Lord Peter is introduced as nervy, edgy and insightful. Frustrated and bored, definitely suffering from shell shock. He needs an occupation to distract him from the nightmares - being a private detective, fulfils his wants although the conclusion is something he would prefer to avoid.
Bunter, the near perfect butler - too perfect sometimes? Discreet and no doubt pleased to be given such a secure position in a world burdened with unemployed ex-soldiers. He is allowed to develop his own interests and Wimsey is interested in him up to a point.
I nearly always prefer the detective stories written at the time in which they were set at the authors get the details of attitudes, morals and mores right. This sometimes leads to characters expressing inappropriate sentiments, but there should surely be a case for accepting these attitudes for what they were: the contemporary depiction of society - if all the characters had been without these opinions then they would not be of that time and background. It is interesting to see that there are subtleties of opinion where personal knowledge is reflected in the adjustment of these attitudes and opinions.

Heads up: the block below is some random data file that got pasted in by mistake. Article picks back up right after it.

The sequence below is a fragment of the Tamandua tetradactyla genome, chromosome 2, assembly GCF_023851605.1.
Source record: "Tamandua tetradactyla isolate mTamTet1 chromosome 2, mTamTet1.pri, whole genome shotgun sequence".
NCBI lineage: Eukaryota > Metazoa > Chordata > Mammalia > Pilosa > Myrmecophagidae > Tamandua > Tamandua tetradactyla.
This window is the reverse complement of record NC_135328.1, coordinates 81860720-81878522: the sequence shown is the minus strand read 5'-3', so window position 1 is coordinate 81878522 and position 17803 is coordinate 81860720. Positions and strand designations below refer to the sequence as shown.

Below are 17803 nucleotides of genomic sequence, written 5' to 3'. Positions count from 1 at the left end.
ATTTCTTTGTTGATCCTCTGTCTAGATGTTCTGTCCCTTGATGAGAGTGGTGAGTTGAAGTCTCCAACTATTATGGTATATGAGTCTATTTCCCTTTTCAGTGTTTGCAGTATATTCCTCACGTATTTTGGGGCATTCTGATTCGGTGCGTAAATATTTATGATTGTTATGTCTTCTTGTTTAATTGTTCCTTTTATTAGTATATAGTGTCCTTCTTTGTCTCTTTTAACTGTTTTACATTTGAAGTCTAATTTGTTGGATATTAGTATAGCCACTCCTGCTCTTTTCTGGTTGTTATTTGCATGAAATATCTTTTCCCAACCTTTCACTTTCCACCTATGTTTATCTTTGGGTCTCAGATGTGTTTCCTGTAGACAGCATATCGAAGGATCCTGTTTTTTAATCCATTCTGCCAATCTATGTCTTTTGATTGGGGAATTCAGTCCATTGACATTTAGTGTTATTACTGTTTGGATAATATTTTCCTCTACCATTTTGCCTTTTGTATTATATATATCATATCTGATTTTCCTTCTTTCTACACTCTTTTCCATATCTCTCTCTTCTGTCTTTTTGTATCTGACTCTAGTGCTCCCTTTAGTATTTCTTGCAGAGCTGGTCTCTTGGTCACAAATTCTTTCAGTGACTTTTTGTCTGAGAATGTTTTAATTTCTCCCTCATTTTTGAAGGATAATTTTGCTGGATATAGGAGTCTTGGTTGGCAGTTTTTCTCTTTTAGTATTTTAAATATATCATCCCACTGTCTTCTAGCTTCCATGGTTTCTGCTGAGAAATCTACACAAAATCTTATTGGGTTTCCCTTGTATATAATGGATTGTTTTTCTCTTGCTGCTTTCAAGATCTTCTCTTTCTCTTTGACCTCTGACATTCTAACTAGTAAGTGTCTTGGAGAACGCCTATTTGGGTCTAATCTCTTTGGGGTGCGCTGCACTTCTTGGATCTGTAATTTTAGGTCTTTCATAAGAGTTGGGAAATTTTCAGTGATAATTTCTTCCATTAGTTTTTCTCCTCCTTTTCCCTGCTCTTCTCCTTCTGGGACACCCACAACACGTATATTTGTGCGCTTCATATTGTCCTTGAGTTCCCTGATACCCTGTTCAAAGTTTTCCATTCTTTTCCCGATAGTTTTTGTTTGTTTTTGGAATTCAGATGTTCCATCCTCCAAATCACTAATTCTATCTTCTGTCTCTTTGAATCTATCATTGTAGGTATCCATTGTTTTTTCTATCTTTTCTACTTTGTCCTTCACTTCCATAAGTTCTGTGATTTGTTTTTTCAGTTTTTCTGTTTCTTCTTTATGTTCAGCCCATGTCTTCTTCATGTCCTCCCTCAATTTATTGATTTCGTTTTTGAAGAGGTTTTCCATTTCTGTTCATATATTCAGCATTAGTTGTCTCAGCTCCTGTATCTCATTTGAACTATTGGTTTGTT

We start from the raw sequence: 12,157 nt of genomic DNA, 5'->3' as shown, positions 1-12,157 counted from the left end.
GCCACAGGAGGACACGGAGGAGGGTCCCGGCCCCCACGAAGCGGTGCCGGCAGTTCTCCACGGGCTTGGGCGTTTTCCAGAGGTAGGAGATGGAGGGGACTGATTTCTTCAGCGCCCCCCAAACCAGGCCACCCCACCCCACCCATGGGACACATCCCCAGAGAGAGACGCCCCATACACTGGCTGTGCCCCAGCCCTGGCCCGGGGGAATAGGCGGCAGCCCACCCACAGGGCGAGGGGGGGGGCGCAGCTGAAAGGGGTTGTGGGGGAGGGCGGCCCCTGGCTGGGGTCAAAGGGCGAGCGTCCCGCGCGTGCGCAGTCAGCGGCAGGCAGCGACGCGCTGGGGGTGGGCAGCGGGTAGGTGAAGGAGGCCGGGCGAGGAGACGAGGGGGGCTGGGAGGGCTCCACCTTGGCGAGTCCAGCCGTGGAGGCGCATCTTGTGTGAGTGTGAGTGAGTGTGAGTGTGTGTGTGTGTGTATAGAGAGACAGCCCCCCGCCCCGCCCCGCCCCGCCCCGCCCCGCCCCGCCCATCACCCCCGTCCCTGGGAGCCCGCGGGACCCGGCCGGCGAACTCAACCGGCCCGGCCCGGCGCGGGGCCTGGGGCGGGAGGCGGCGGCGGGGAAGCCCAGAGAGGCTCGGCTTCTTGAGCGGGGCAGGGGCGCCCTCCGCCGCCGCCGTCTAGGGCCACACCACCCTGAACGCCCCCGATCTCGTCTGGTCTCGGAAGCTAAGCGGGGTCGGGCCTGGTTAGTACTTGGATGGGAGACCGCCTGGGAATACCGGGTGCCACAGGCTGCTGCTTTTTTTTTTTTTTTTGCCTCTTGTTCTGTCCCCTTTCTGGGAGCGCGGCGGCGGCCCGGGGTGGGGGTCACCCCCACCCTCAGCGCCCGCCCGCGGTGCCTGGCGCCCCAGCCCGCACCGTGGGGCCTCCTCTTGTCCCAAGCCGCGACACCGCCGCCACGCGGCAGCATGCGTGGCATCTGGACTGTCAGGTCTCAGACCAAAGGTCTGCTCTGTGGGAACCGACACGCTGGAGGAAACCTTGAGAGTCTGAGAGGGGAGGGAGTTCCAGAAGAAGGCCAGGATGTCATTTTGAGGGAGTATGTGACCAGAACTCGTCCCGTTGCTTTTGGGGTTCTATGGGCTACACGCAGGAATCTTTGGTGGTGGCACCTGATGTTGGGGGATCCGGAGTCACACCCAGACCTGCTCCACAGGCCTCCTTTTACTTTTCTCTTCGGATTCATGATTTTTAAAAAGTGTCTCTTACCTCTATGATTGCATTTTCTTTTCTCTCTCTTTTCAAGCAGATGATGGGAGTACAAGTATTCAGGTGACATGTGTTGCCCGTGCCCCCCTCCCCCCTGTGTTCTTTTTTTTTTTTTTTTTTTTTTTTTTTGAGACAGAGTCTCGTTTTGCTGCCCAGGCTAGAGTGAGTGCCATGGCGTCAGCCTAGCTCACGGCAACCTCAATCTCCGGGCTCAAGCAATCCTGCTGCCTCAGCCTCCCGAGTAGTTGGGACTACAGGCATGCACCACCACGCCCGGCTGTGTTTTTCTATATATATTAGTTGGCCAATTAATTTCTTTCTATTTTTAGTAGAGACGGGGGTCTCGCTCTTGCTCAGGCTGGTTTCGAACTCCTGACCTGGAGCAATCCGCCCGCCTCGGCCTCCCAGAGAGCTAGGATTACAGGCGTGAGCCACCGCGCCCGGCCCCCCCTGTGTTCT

This is well worth reading if you enjoy detective fiction written and set in the early 1920s, that is mostly concerned with the upper echelons of society. It is very well written by an intelligent author who assumes her readers are her equals and is long enough to become really absorbed, but not too long.
You probably guessed - my favourite author.